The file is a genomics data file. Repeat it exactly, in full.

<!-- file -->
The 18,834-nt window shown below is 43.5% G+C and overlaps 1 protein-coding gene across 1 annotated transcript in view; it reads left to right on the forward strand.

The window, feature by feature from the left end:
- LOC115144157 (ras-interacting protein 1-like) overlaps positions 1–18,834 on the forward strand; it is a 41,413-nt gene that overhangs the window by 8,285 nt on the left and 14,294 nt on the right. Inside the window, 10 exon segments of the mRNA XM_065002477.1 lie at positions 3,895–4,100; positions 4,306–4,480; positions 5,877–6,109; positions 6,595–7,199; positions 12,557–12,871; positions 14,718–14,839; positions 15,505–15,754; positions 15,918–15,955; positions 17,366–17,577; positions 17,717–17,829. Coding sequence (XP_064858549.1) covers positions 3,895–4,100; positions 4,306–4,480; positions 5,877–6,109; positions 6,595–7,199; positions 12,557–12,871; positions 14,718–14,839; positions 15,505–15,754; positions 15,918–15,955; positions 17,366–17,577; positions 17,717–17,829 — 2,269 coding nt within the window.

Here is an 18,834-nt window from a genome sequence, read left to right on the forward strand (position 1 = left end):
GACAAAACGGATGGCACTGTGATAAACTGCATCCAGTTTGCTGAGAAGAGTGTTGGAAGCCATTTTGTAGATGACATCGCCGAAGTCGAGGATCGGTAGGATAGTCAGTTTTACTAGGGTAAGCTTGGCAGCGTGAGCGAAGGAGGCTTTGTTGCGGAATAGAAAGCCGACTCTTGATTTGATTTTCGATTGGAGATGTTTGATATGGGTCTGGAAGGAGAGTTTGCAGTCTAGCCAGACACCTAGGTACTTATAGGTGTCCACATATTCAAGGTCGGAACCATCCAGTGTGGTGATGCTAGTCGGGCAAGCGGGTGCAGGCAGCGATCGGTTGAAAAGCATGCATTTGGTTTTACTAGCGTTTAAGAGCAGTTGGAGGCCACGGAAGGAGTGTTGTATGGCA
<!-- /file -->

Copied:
The 18,834-nt window shown below is 43.5% G+C and overlaps 1 protein-coding gene across 1 annotated transcript in view; it reads left to right on the forward strand.

The window, feature by feature from the left end:
- LOC115144157 (ras-interacting protein 1-like) overlaps positions 1–18,834 on the forward strand; it is a 41,413-nt gene that overhangs the window by 8,285 nt on the left and 14,294 nt on the right. Inside the window, 10 exon segments of the mRNA XM_065002477.1 lie at positions 3,895–4,100; positions 4,306–4,480; positions 5,877–6,109; positions 6,595–7,199; positions 12,557–12,871; positions 14,718–14,839; positions 15,505–15,754; positions 15,918–15,955; positions 17,366–17,577; positions 17,717–17,829. Coding sequence (XP_064858549.1) covers positions 3,895–4,100; positions 4,306–4,480; positions 5,877–6,109; positions 6,595–7,199; positions 12,557–12,871; positions 14,718–14,839; positions 15,505–15,754; positions 15,918–15,955; positions 17,366–17,577; positions 17,717–17,829 — 2,269 coding nt within the window.

Here is an 18,834-nt window from a genome sequence, read left to right on the forward strand (position 1 = left end):
GACAAAACGGATGGCACTGTGATAAACTGCATCCAGTTTGCTGAGAAGAGTGTTGGAAGCCATTTTGTAGATGACATCGCCGAAGTCGAGGATCGGTAGGATAGTCAGTTTTACTAGGGTAAGCTTGGCAGCGTGAGCGAAGGAGGCTTTGTTGCGGAATAGAAAGCCGACTCTTGATTTGATTTTCGATTGGAGATGTTTGATATGGGTCTGGAAGGAGAGTTTGCAGTCTAGCCAGACACCTAGGTACTTATAGGTGTCCACATATTCAAGGTCGGAACCATCCAGTGTGGTGATGCTAGTCGGGCAAGCGGGTGCAGGCAGCGATCGGTTGAAAAGCATGCATTTGGTTTTACTAGCGTTTAAGAGCAGTTGGAGGCCACGGAAGGAGTGTTGTATGGCA